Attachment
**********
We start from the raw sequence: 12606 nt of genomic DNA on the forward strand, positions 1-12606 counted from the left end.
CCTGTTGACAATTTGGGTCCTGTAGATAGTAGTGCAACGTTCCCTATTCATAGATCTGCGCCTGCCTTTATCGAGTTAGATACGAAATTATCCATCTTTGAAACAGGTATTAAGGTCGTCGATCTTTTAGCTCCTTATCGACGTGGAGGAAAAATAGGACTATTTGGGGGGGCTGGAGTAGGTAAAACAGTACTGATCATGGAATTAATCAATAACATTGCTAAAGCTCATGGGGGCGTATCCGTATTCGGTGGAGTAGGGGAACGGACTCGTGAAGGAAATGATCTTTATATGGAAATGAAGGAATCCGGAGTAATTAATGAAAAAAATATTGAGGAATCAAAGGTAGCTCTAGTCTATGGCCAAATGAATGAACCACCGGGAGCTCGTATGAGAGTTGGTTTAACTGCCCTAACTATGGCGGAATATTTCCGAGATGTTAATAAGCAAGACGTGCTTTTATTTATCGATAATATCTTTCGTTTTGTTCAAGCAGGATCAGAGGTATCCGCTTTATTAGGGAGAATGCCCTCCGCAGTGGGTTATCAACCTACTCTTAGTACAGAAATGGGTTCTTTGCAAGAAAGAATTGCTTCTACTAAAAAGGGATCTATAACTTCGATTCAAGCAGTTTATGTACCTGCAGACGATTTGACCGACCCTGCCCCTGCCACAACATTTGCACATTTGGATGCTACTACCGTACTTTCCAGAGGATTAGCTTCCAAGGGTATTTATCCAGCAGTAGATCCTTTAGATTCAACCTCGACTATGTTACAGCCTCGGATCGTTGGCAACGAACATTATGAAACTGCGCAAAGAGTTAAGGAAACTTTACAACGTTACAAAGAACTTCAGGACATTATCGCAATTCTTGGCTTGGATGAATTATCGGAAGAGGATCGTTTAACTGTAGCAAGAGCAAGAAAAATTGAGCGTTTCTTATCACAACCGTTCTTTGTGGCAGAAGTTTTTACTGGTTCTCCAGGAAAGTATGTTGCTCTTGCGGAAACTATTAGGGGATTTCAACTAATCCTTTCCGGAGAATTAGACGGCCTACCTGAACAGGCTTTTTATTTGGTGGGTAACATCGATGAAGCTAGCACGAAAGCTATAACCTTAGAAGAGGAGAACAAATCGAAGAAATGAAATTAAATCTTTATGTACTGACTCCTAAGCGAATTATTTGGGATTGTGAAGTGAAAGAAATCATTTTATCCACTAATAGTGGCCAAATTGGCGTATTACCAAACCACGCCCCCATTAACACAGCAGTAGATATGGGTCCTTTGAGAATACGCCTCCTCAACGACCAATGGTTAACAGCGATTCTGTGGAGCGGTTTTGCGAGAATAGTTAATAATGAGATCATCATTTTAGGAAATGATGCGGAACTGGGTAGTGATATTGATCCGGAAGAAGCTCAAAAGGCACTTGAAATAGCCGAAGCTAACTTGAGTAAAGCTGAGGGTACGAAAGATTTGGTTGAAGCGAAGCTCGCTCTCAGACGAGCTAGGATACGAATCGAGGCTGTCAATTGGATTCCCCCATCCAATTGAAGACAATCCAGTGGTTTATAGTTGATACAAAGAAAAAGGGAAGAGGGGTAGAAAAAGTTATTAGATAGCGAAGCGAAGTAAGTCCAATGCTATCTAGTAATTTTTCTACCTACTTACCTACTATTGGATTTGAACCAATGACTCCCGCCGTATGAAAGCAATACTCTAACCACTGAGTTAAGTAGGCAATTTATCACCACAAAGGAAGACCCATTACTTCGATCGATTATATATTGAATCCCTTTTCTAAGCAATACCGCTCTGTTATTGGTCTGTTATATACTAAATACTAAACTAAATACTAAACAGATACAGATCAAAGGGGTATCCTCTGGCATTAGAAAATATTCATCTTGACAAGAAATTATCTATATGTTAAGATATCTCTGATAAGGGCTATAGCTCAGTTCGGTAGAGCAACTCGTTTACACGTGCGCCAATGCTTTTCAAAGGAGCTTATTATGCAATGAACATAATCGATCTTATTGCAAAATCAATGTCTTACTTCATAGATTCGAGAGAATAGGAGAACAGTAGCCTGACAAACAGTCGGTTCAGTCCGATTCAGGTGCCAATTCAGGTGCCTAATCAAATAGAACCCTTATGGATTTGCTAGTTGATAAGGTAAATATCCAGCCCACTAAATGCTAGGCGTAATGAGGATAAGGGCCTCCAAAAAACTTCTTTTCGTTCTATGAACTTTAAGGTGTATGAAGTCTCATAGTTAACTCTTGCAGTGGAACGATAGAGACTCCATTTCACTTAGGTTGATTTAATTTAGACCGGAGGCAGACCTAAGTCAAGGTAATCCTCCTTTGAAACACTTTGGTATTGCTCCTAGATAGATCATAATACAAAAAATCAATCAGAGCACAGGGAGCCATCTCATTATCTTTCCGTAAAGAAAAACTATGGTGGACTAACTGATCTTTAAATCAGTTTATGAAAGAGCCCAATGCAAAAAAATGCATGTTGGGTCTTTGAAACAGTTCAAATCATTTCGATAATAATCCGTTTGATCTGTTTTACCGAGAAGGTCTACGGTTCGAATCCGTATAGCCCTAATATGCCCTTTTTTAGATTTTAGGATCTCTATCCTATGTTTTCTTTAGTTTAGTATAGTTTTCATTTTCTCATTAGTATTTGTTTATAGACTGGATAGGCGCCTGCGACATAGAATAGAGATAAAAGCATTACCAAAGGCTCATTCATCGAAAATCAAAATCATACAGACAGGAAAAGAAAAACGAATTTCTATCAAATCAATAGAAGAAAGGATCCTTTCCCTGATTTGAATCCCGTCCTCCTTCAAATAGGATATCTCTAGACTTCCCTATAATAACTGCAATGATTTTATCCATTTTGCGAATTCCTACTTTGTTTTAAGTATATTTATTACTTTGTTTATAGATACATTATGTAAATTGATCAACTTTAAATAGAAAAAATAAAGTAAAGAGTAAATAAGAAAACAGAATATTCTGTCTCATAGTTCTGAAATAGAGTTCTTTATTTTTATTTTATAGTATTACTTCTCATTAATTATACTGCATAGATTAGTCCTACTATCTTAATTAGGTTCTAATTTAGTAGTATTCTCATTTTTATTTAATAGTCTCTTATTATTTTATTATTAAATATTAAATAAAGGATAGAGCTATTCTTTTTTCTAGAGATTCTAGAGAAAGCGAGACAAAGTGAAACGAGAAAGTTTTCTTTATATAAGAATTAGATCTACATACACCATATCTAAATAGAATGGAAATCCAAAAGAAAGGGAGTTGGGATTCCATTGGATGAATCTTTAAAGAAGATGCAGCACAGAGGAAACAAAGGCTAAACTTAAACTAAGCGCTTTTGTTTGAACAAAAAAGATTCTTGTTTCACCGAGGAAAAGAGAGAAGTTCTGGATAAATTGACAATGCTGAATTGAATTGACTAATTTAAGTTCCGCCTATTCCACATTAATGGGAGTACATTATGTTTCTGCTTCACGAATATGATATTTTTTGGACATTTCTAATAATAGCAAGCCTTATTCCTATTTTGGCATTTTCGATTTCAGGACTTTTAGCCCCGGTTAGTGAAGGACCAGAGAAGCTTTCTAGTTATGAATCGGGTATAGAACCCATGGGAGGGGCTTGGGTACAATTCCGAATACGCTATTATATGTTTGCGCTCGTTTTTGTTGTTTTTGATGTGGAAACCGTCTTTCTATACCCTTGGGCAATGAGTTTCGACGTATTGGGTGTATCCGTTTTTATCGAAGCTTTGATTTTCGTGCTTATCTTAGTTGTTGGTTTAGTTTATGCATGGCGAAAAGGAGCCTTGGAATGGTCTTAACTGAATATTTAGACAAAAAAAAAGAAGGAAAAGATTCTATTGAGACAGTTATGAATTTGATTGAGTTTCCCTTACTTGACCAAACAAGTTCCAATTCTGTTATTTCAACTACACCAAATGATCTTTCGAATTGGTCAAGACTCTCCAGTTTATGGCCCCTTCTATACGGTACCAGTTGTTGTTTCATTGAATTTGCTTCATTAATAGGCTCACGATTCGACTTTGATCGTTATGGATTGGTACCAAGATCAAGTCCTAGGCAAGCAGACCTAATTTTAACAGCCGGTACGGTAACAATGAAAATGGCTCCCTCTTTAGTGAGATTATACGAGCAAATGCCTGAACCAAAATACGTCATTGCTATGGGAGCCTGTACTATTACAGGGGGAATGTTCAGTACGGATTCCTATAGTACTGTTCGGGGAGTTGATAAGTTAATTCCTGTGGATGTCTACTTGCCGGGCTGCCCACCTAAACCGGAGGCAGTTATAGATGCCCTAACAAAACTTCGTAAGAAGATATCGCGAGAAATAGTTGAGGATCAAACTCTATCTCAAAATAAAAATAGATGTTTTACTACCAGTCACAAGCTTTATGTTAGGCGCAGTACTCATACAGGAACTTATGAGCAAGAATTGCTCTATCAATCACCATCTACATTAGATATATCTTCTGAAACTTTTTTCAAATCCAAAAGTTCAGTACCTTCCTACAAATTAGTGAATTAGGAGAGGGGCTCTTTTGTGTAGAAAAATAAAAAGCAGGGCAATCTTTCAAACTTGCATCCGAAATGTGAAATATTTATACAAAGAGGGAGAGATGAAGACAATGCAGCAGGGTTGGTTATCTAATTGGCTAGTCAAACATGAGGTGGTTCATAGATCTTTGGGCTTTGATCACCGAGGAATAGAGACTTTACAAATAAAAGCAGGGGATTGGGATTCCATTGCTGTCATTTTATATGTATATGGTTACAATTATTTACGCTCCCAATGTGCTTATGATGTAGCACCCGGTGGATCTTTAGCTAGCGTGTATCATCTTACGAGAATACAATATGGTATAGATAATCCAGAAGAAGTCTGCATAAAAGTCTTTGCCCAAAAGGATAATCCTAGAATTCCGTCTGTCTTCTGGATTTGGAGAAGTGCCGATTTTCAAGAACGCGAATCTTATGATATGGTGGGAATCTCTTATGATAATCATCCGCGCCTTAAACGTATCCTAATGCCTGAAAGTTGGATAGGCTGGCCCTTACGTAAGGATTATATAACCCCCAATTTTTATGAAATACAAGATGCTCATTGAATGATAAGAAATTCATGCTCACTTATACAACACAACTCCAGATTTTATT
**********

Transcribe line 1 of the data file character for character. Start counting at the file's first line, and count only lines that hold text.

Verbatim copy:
We start from the raw sequence: 12606 nt of genomic DNA on the forward strand, positions 1-12606 counted from the left end.